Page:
●AE applies only to this part of morality. It
doesn’t apply to ethical issues that concern
how to lead a good life.
Two Mistakes to Avoid
●AE is not trying to answer the “what’s in it for
me?” question. It isn’t an attempt to argue
that it’s in our self-interest to observe the
rules it comes up with. That is a different
approach to morality.
●AE isn’t an attempt to say that you are
violating the laws of logic if you violate its
rules. As we’ll see, this leads to trouble later.
How to Get the Rules
●Habermas and Apel have an interesting
idea on how to find out what rules
people would agree on. They say,
doesn’t the process of trying to find out
the rules itself impose certain
requirements on us?
●This is what they mean by discourse or
●The claim they make is that argumentation for
this purpose, i.e., to decide on universalizable
rules, imposes certain norms.
●AE doesn’t cover every use of argument or
communication, e.g., trying to deceive
someone. It doesn’t cover Danny Sanchez’s
fable of the lion. The lion says, “I’m talking to
you because you are inedible.”
●One objection sometimes advanced against
AE is that the norms it come up with apply
only to the process of argument itself. If, e.g.,
you have to recognize that everyone is a self-
owner when he argues, why does this apply
once you stop arguing?
●This misconceives what AE is trying to do.
The point is that the norms of argument
suggest what the general norms should be.
●Hoppe suggests that the AE norms
would be libertarian.
●Wouldn’t people accept the rule that
everyone was a self-owner? If someone
suggested that one group of people
should enslave others, this wouldn’t win
agreement. This is an important point.
●To understand the next argument we
have to grasp the notion of a pragmatic
paradox or performative contradiction.
●This is different from a logical
contradiction, e.g., “HHH is both
German and non-German”.
●A performative contradiction is a
statement that is false if you say it. E.g,
you could say “I am totally
unconscious”, only if you were
conscious, so your saying it shows the
statement is false. Note that the
statement need not be self-
contradictory. I could be unconscious:
●Is it a performative contradiction if you deny
that you own yourself? Suppose you say, “I
don’t own myself.” Could you say this only if
you do own yourself?
●Why is there supposed to be a performative
contradiction? The contention is that in order
to say something, you must have control over
your own body. But just what you are implying
if you deny that you own yourself is that you
don’t have such control.
A Bad Objection
●Some people have objected, “Maybe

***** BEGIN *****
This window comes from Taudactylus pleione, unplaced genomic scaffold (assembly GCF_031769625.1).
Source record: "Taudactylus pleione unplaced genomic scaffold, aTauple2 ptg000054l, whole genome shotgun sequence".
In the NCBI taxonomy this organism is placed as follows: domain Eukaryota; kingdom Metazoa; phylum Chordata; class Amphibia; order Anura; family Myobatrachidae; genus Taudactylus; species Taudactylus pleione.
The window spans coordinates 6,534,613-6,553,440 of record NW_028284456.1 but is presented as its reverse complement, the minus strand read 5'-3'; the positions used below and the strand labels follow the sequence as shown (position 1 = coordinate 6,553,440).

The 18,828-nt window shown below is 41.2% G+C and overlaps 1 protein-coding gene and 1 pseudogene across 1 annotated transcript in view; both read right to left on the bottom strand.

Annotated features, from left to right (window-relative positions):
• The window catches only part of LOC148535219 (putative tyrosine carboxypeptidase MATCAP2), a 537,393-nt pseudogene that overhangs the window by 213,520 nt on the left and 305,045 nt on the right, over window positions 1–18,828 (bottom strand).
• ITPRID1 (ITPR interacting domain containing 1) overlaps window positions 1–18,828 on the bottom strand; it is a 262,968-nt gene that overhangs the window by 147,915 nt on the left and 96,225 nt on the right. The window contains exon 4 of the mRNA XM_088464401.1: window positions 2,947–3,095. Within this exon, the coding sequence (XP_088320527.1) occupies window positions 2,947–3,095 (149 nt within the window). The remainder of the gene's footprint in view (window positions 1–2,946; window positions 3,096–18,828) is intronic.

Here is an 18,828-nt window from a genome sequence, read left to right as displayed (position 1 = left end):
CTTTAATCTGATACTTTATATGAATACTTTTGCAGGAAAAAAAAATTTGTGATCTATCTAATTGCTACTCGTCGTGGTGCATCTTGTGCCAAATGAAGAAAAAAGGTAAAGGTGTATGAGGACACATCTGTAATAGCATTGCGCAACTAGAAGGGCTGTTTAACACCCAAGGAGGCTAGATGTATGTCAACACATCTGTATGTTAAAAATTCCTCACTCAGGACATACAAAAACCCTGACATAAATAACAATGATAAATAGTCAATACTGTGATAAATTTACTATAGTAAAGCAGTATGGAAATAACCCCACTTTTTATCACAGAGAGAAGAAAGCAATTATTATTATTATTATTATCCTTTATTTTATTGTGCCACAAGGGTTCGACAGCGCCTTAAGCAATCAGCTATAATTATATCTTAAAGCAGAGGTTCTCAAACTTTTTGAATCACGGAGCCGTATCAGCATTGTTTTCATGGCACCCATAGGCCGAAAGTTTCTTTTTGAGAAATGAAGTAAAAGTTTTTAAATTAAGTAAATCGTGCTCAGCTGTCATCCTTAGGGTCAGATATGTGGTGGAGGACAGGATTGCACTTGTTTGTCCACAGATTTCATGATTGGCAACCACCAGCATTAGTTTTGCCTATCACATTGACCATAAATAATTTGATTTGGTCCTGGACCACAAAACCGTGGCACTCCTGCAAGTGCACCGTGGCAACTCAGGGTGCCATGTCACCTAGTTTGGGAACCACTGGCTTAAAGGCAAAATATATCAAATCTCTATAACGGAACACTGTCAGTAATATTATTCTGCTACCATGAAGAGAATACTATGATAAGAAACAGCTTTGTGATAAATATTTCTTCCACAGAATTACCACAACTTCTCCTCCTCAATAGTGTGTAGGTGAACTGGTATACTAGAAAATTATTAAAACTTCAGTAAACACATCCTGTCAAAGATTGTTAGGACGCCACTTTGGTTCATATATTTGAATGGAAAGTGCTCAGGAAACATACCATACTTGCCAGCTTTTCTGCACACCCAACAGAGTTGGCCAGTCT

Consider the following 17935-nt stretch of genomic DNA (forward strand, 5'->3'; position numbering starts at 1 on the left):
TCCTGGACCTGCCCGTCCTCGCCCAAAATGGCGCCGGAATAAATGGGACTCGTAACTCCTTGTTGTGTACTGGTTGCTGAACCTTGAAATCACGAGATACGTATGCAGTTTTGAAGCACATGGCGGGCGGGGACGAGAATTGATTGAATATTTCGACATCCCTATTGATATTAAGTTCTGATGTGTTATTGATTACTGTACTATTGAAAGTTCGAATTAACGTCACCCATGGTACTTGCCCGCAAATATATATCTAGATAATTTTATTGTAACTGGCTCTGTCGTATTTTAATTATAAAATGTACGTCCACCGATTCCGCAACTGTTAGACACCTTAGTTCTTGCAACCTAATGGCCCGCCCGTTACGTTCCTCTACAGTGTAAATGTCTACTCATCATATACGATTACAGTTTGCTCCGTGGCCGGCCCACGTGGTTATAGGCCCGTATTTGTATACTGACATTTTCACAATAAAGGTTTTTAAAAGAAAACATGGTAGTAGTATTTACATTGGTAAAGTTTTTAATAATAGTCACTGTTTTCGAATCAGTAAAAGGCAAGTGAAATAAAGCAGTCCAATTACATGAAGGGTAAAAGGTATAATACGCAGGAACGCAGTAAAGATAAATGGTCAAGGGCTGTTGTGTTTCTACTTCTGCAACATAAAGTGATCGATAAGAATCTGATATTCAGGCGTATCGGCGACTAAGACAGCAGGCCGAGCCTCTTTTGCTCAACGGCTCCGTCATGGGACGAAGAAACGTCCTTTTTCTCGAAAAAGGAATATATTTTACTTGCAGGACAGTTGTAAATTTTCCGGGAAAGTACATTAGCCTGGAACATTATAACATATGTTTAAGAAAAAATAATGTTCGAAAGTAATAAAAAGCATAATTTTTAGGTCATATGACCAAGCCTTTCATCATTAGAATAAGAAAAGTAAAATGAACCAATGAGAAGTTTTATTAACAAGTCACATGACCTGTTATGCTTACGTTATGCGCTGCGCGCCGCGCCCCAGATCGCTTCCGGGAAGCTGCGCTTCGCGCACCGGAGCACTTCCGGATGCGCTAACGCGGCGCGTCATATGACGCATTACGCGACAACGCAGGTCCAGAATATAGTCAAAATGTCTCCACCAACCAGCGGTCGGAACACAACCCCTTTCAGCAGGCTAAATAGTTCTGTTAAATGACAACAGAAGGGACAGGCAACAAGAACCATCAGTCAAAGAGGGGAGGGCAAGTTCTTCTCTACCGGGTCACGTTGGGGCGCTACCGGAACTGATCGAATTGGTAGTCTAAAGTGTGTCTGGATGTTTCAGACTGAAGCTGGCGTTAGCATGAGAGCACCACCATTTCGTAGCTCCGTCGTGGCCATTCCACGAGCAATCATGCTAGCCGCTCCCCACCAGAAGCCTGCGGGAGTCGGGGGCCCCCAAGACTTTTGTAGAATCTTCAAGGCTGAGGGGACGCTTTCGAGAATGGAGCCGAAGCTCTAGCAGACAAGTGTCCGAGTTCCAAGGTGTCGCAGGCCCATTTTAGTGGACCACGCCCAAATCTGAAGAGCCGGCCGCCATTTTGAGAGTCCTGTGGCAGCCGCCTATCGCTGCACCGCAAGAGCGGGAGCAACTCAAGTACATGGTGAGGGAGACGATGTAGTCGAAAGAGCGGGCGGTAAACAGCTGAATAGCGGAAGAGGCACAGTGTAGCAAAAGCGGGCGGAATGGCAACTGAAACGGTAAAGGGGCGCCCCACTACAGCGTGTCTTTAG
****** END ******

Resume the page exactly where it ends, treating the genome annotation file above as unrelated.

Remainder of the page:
you only need part of your body in order
to speak, so you are not guilty of a
performative contradiction unless you
deny that you own any part of yourself.”
●Both the original claim of performative
contradiction and this objection suffer
from the same mistake
What Is Self-Ownership?
●The statement “I own myself” is
deceptive in its form. It appears to be a
descriptive statement, one stating a
fact, like “I am an old man.”
●But it really isn’t descriptive. It’s a covert
ought-statement, something like, “I
ought to be the person who gets to
decide what to do with my body, not
Why Is This Relevant?
●If this is kept in mind, we’ll see what is
wrong with the claim that if you deny
you own yourself, you have fallen into a
●If someone denies that he owns
himself, he is saying, “It’s not the case
that I ought to be the person who
decides what to do with my body”.
●Then, if you say to this person, “But
you’re speaking!”, you haven’t pointed
to a contradiction.
●If you say, “It’s not the case that I ought
to be the person who decides what to
do with my body,” this is consistent with
the fact that you are deciding what to do
with your body.
●Why might one think that there was a
●You might think that if I’m doing
something, this implies that I think I
have a right to do it , but this need not
be true. If a thief steals your wallet, he
need not in doing so implicitly claim to
●The English philosopher William
Wollaston (1659-1754) argued that all
immorality rests on lies. A thief has
made the false claim, “This property is
mine.” This is the fallacy we have just
●This leaves intact the basic contention
that it wouldn’t be reasonable for people
seeking agreement on universal
principles to reject self-ownership.
●Also, it seems reasonable to think that
people might agree on a libertarian
homesteading principle. But why need
this be the only logically possible rule?
●All sorts of rules are logically possible.
What’s contradictory about saying, the
third person to own property acquires
it? This would not make property
●Of course, the libertarian principle is
reasonable, but we shouldn’t make
stronger claims for it than are justifiable.